Sneider, prowling around the stage with the mike, began by asking how many of the delegates believed they had trusted relationships in their lives, unrelated to work. She then asked what were the qualities that made those relationships trusted. The initially reticent audience soon began shouting out words like openness, comfortable, humour ("isn't it terribly boring to be with people who are terribly boring", quipped Sneider), integrity, reliability and generosity.
"When we talk about trust," said Sneider, "it's not some kind of theoretical discussion and it's not something you get because you're a general counsel. You have to earn it."
Using the above concepts as a platform, Sneider outlined how general counsels should behave with the in-house legal teams to generate trust. A key concept was to share quality work and not hang on to the most important projects or litigation and "to allow all the members of the team to shine". Walk the halls, added Sneider, pointing out that general counsels also needed to be a partner with their outside counsel.
By the presentation's conclusion, Sneider had generated enough trust to win a seemingly honest answer to one of her final questions: how many among the delegates could read a balance sheet. The answer? Just 25 per cent.
|Building and retaining your in-house team|
| Denise Jagger, company secretary and general counsel, Asda |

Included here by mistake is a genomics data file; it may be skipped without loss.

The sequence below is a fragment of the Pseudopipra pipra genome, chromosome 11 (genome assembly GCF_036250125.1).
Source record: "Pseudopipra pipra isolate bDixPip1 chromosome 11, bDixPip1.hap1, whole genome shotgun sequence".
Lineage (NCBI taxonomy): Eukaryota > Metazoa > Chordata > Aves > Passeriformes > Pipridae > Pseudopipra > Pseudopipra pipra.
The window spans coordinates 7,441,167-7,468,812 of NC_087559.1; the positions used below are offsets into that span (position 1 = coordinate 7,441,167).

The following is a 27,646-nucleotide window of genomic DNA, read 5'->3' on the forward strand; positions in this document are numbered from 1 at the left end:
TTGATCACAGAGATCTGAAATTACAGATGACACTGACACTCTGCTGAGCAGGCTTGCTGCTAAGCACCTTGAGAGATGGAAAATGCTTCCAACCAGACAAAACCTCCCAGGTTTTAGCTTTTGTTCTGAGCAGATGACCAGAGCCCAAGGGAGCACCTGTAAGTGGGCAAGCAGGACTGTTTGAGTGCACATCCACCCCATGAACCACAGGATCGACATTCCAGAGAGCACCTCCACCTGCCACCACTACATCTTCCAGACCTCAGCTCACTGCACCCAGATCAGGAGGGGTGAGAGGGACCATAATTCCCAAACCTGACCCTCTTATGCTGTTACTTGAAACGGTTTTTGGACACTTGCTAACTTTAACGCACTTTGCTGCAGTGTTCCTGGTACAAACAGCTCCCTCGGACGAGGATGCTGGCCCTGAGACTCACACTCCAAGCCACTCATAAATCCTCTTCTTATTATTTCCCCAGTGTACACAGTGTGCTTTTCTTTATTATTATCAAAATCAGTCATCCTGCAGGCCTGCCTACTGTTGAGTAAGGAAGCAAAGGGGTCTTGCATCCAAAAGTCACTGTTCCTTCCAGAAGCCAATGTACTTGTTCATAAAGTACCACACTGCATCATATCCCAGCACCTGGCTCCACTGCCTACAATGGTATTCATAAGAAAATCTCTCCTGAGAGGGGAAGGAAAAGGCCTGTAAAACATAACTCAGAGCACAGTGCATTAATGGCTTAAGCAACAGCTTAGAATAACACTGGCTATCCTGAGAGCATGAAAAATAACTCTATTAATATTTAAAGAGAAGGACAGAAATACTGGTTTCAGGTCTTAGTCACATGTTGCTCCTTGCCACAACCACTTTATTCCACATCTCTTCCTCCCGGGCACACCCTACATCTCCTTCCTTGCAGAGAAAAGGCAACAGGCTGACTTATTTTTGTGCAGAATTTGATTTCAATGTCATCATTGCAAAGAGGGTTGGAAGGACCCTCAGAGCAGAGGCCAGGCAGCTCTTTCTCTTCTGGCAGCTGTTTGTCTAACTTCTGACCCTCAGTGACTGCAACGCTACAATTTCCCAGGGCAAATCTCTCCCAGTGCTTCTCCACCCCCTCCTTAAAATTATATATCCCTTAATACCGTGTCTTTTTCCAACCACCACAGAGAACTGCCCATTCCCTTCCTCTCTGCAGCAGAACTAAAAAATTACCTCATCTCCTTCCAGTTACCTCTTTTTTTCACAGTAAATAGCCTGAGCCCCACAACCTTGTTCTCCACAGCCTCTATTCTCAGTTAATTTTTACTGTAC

Alfred Farha, senior corporate counsel, Cisco Systems
Asda's Denise Jagger and Alfred Farha of Cisco Systems led this lively presentation, which attracted significant input from delegates.
Jagger highlighted the importance of setting aside time to manage the legal function. "Management is a worthwhile part of my service, but it's easy not to assign time to management," she said.
She also said that the key to retaining an in-house legal team is to "focus on people" and to "celebrate success". She added that career progression and helping people to broaden their skills, as well as flexible working, can reduce attrition rates. "If people are increasing their skill sets they'll want to stay," said Jagger.
Other measures taken by Jagger include requiring lawyers to spend time in an Asda store for three days during the Christmas period to raise the team's profile internally and get closer to the business.
Farha outlined the pressures faced by international legal teams: headcount limitations; outside counsel budget reviews; organisational realignment; specialised legal functions; and a culture of frugality in testing economic conditions.